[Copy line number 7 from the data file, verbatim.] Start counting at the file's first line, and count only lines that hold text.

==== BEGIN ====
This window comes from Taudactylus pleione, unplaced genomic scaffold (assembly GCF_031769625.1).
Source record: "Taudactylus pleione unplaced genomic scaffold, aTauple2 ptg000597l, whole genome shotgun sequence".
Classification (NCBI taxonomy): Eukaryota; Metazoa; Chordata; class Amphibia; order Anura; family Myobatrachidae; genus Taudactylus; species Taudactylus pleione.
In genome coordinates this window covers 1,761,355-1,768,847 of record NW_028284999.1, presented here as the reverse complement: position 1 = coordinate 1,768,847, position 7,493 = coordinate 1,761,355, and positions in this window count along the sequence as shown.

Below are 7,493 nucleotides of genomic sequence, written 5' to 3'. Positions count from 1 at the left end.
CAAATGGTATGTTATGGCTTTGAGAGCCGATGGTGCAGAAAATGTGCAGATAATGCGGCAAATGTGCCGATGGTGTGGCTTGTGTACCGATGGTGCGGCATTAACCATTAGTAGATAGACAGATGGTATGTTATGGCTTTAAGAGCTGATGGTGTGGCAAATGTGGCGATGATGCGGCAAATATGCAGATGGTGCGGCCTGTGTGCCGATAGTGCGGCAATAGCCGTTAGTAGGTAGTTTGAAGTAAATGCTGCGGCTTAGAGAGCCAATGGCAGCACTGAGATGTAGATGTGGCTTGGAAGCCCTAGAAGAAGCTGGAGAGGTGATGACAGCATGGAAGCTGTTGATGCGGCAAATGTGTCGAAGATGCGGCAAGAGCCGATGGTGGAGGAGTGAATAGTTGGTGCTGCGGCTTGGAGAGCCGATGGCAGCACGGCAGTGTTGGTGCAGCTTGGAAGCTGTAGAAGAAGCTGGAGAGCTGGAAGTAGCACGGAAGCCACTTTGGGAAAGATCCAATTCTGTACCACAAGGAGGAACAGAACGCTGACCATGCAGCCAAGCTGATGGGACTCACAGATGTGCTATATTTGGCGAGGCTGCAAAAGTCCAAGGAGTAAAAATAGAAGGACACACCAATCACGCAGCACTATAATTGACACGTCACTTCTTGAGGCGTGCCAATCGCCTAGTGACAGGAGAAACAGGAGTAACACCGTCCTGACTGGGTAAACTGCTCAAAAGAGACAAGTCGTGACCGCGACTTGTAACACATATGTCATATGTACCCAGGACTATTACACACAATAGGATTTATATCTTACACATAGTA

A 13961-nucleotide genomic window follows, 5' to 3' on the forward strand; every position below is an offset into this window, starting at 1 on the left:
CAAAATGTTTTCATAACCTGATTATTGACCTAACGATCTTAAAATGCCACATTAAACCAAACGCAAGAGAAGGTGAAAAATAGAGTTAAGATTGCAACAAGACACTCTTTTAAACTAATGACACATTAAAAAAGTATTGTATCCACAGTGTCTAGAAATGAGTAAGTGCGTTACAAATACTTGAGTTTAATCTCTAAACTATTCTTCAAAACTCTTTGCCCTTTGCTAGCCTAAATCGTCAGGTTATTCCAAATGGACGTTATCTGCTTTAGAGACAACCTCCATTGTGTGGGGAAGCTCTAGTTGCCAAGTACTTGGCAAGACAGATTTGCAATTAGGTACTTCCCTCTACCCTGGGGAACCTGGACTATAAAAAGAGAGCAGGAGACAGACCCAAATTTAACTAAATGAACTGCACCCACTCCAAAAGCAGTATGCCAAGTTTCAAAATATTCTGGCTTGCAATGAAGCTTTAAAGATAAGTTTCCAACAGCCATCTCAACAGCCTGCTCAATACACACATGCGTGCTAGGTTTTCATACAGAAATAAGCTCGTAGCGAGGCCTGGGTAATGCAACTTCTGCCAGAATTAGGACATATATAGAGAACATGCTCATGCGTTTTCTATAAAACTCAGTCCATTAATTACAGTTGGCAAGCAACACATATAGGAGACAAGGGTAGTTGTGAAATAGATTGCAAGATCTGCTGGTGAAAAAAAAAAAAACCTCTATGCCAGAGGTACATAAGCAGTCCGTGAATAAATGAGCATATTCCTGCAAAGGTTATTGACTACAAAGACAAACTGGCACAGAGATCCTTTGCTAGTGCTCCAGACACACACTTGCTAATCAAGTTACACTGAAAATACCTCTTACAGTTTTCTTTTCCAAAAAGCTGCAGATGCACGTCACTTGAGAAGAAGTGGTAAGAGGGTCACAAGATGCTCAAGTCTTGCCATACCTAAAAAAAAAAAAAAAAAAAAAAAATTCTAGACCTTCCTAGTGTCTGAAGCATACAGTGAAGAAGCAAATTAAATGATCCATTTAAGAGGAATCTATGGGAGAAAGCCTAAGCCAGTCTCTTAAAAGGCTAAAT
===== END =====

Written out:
A 13961-nucleotide genomic window follows, 5' to 3' on the forward strand; every position below is an offset into this window, starting at 1 on the left: